Saturday, 14 April 2018

Artistic licence

It has continued wet and cold here, apart from the odd day when there have been a few tantalising hints of warmer sunshine, so I still haven't been inclined to get out much to take photos. (Where is Spring?) I have, however, spent some time processing images and attempting a few artistic effects. It's fun and very absorbing. This is another picture of reedbeds, taken at the Leighton Moss RSPB reserve, where I visited in late March. Don't ask me what I did to it! I just kept on trying different things... but ended up quite happy with this result.

Friday, 13 April 2018

Gibson Mill

One final post from Hardcastle Crags... This shows Gibson Mill from the back, beautifully reflected in the mill pond.

Thursday, 12 April 2018


Remarkably, this old range and kitchen is still on the top floor of Gibson Mill, a relic of when the place was a busy restaurant in the early 1900s.

It seemed to fit the theme for March in my online photo group, which was 'Abandoned'. I suppose you could argue that it is hardly abandoned, since it is now in the care of the National Trust. But it was clearly abandoned at some stage. I don't think you'd get far trying to cook on it now! I can vividly picture waitresses in long black skirts, starched white aprons and frilly caps, rushing in and out for the orders.

Wednesday, 11 April 2018

Now and then

Gibson Mill has a fascinating history. It was built in 1805 as a water-powered cotton mill but, as the Industrial Revolution gathered pace, the initial attractions of the site (alongside a fast flowing river to power the waterwheel) became more of a hindrance. The valley is narrow and when packhorse transport was overtaken by rail and road, it became increasingly difficult to get supplies and goods to and from the mill.

It finally closed as a mill in 1902 but was almost immediately reopened as a restaurant. During the previous decade the wooded valley, full of waterfalls and picnic spots, had became a tourist attraction and various small pavilions had opened, serving refreshments to cater to the weekend visitors from the nearby industrial towns. The mill became an 'entertainment emporium', with first and second class (!) restaurants, a dance floor and later a roller skating rink. At its height in the 1920s, the area was attracting 500,000 visitors a year. People were transported from Hebden Bridge railway station in open carriages called wagonettes that could transport 25 people at once, pulled by teams of four horses. The last owner left the mill and the estate to the National Trust, on his death in 1956.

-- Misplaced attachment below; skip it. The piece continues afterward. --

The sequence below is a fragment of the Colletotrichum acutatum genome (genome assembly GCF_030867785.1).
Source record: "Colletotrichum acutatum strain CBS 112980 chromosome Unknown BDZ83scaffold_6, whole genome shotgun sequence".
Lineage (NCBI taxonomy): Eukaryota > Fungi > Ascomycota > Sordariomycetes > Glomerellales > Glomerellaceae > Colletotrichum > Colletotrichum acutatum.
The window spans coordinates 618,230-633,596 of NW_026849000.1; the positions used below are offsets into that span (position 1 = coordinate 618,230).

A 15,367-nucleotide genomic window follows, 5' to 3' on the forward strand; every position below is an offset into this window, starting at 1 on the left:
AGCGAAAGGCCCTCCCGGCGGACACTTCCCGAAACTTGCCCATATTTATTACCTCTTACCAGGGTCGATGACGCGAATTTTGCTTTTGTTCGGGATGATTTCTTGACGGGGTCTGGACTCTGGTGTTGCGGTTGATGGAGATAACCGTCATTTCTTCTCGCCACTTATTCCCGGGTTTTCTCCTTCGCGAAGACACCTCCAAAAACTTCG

You can see from the photos that superficially the Mill is still very similar to what it looked like in the early 1900s. It is, however, now one of the NT's flagship sustainable enterprises. Apart from a telephone link, it is completely 'off-grid', generating electricity from a water turbine and photo-voltaic panels, heating from a bio-mass boiler and having composting toilets.

(Old photos are taken from the display panels around the mill. Hope nobody objects!)

Tuesday, 10 April 2018

A walk round Hardcastle Crags

The National Trust not only cares for many historic properties but also manages huge areas of the British countryside and coast. One area locally that falls under its jurisdiction is Hardcastle Crags, a wooded valley very near to where my daughter lives in Hebden Bridge.

My granddaughter attends a Church of England primary school, and they were having a special Easter service in the adjoining parish church. She had a part in it, so I went along to watch. It was an early start for me, and then it was all over by 10.30am so I had the rest of the day to play with. Although it was a bit dull and drizzly, I decided I'd take a walk round the Crags. (There is no entrance fee to the NT's country areas but my newly acquired membership of the organisation does give me free parking. It would be rude not to use it!)

The valley has many way-marked trails of varying lengths and difficulty. I set off on the red route, scrambling up through woods and outcrops of millstone grit and returning along the riverside. Much of the walk was paved with old stone flags, which usually denote ancient packhorse routes. The local area was home to many handloom weavers in the 18th century, so there was a busy trade of goods criss-crossing the valley on horseback.

In 1805, Gibson Mill, a water-powered cotton mill, was built, harnessing the power of the river, Hebden Water, which runs through the valley to join the River Calder in Hebden Bridge. The mill forms the focal point of the Hardcastle Crags trails, and now has a café, gallery space and educational facilities.

Though the countryside still seemed held fast in the grip of winter, I saw quite a few birds as I walked through the woods, including a great spotted woodpecker, which didn't stay still long enough for me to photograph. Upstream from the mill, I saw a grey heron. They do stand still - sometimes for hours!

The path back to the carpark ran alongside Hebden Water, which tumbles over little cascades and has many points where you can cross by stepping stones or packhorse bridges, another sign of how busy this now quiet and peaceful valley once was.